Spirited stories and legends combine history with mystery in ghost stories and local lore of the Midwest, and links to some further afield. On Halloween, suspend your disbelief for a few minutes while you read the stories. Then you can decide for yourself what’s fact or legendary fiction.
Telephone to the Dead and Haunted College
In 1856-57, a of group Presbyterian ministers traveled north of Chicago by train seeking to find their ideal location to form a new community and build a college. They got off the train at a stop between Evanston and Waukegan and walked to the highest point above the lake, in a forested area. This became the town and college of Lake Forest that was designed based on the ideals of Frederick Law Olmsted with curved streets and town center. In the early 1900’s, Lake Forest residents were involved in the popular American Spiritualist Movement of 1848 to 1920 that had swept the country where members conducted séances to communicate with the departed. Spiritualists believed that trained mediums could communicate with spirits of the dead that lived in a spirit world.
At this time, a rumor was going around that Thomas Edison, the famous inventor, had invented a telephone to talk to the dead. This rumor turned into a legend that Edison or one of his workmen, named Frank, had invented or been working on this technology. The story goes that Frank, who lived in Lake Forest, had been working on this device when he disappeared one night. Now Frank’s ghost haunts the college and area in the town around Sheridan Road.
In November 2011, Chris Moon, a ghost hunter, visited Lake Forest College to find Frank and other ghosts on campus.
Telephone to the Dead
Lighthouse keepers take their duties very seriously to maintain the lighthouse station and keep the light shining to protect sailors from harm. Many keepers lived at the station with their wives and children, and both husbands and wives worked to keep the light shining. Still shipwrecks occurred on the Great Lakes. The icy, frigid waters of Lake Superior are especially dangerous.
The worst shipwreck in Great Lakes maritime history was the wreck of the Edmund Fitzgerald that sunk with all twenty-nine men aboard on November 10 near Split Rock Lighthouse, in Two Harbors, Minn. People have reported seeing a light from the out-of-service lighthouse every year around the time of the shipwreck. It’s true.
On November 10th, the decommissioned navigational beacon light is turned on to shine out on Lake Superior in memory of the sailors of the Edmund Fitzgerald and those ships Great Lakes shipwrecks.
Split Rock Lighthouse
Visitors and residents of these Michigan, Minnesota, Ohio, and Wisconsin have reported seeing lights shining and ghosts of the keepers, and in one instance a cat, that continue their duties to watch over at the lighthouse and protect:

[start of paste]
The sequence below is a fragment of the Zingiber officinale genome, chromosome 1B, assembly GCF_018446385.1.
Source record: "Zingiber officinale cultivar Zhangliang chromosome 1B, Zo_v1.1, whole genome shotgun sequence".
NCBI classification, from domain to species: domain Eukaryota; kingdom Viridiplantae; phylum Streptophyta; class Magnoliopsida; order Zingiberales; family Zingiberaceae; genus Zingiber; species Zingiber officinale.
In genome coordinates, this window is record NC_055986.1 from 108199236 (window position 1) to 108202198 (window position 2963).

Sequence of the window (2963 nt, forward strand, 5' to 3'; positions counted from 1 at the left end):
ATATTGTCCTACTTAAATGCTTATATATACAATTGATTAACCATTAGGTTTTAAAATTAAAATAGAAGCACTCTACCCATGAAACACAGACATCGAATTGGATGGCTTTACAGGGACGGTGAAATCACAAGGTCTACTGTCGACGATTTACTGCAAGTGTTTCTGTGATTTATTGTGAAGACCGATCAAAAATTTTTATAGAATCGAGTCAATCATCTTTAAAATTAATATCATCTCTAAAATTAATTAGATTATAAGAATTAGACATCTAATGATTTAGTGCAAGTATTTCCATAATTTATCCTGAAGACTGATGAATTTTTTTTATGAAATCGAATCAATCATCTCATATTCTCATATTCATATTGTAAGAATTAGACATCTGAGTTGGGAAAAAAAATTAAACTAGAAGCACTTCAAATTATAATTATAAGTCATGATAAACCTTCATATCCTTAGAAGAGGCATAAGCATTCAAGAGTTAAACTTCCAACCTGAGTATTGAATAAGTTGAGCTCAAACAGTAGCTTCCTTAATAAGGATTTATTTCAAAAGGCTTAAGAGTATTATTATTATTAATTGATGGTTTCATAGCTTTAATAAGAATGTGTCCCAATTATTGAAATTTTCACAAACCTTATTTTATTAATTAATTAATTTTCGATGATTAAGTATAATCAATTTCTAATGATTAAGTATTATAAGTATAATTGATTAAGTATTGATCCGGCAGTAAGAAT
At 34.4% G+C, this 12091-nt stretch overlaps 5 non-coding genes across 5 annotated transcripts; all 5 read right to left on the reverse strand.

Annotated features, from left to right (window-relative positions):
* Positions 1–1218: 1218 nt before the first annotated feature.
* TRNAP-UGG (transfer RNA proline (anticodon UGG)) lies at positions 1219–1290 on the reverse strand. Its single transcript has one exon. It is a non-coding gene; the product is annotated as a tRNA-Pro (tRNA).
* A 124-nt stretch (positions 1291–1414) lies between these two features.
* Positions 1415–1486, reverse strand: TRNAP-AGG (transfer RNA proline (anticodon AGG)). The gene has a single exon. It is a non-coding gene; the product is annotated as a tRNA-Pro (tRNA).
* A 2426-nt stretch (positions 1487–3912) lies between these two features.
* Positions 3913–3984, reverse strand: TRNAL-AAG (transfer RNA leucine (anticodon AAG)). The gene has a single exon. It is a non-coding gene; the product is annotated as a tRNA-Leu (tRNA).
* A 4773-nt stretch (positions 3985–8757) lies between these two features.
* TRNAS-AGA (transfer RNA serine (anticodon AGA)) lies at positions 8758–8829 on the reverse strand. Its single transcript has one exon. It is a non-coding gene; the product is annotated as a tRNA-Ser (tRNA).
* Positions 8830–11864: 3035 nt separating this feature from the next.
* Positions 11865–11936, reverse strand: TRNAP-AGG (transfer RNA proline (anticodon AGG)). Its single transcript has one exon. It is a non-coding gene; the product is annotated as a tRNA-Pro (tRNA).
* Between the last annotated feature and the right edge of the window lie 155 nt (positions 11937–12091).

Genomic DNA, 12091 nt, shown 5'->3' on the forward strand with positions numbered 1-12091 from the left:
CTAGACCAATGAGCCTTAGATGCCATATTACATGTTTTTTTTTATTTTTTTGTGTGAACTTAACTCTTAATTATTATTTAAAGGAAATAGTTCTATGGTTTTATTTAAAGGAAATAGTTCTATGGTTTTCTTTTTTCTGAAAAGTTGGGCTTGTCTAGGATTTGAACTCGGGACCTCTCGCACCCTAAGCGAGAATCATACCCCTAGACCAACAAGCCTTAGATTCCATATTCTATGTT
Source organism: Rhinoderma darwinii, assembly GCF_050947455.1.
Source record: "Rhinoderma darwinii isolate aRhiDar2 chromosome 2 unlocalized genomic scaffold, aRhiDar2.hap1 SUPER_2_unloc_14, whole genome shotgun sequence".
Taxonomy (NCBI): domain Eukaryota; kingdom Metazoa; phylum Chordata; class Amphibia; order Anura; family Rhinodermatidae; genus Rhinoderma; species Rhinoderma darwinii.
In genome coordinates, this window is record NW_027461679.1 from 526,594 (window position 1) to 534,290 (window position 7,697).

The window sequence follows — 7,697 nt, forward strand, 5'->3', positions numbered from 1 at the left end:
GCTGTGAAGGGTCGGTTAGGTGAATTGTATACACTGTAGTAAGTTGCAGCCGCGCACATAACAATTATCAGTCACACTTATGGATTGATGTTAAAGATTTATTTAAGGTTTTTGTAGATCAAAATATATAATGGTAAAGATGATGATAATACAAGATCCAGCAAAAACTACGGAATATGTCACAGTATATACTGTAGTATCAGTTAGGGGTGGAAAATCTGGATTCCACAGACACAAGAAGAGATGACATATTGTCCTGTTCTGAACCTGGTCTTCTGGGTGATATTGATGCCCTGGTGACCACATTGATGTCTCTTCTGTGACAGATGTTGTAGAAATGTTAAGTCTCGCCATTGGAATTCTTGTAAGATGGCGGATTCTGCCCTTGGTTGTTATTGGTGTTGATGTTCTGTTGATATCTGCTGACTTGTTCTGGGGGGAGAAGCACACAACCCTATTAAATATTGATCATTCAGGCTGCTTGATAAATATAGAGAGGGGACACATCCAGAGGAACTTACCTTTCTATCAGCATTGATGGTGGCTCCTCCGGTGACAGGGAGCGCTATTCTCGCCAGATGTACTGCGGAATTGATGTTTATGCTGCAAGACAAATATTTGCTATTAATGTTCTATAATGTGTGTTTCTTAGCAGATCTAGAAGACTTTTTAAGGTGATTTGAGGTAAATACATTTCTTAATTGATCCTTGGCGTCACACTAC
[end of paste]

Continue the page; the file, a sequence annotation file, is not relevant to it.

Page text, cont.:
Ghostly beacons shine on more than one coast, and Coastal Living magazine’s list of haunted lighthouses has lighthouses from Maine to California.
Diana of the Dunes
What would you do if you saw a beautiful, nude young woman in the moonlight swimming in Lake Michigan rise up and walk along the sandy Indiana Dunes? Would you be afraid or attracted to her?
Most of men that have watched Diana of the Dunes skinny dip in the lake are happy to have sighted her. They talked about her to friends and other locals only to find out that they will never be able to ask her for a date. She is believed to be Alice Mable Gray, a beautiful woman, who lived along the Chesterton, Ind., and loved to swim naked in the lake. She died after the birth of her second child, and returns as the spirit of a young woman to swim in the blue waters by the Dunes.
Jesse Woodson James was born in Kearney and died in St. Joseph, Missouri. He has been called both an outlaw and a folk hero, and has become a legend of the Wild West. He lived during hard times where people struggled to earn a living off the land. James became a member of the infamous James-Younger Gang that robbed banks and stagecoaches across the Old West. But James never robbed the poor, and that earned him a nickname as a western style Robin Hood.
James’ outlaw life ended early at 34 years old when he was shot in the back of the head by Robert Ford, a member of the gang, who killed him to cash in on a reward for James. Still the legend of James lives on, and locals say he spirit stays on at the James Farm in Kearney.
Are these stories of troubled souls that cannot rest in peace? Or does the essence of their spirits revisit places of happier times? I’ll let you decide.
Either way there are many legends and tales of colorful characters, beautiful spirits and ghostly beacons that combine history with mystery making interestingly eerie stories for Halloween night.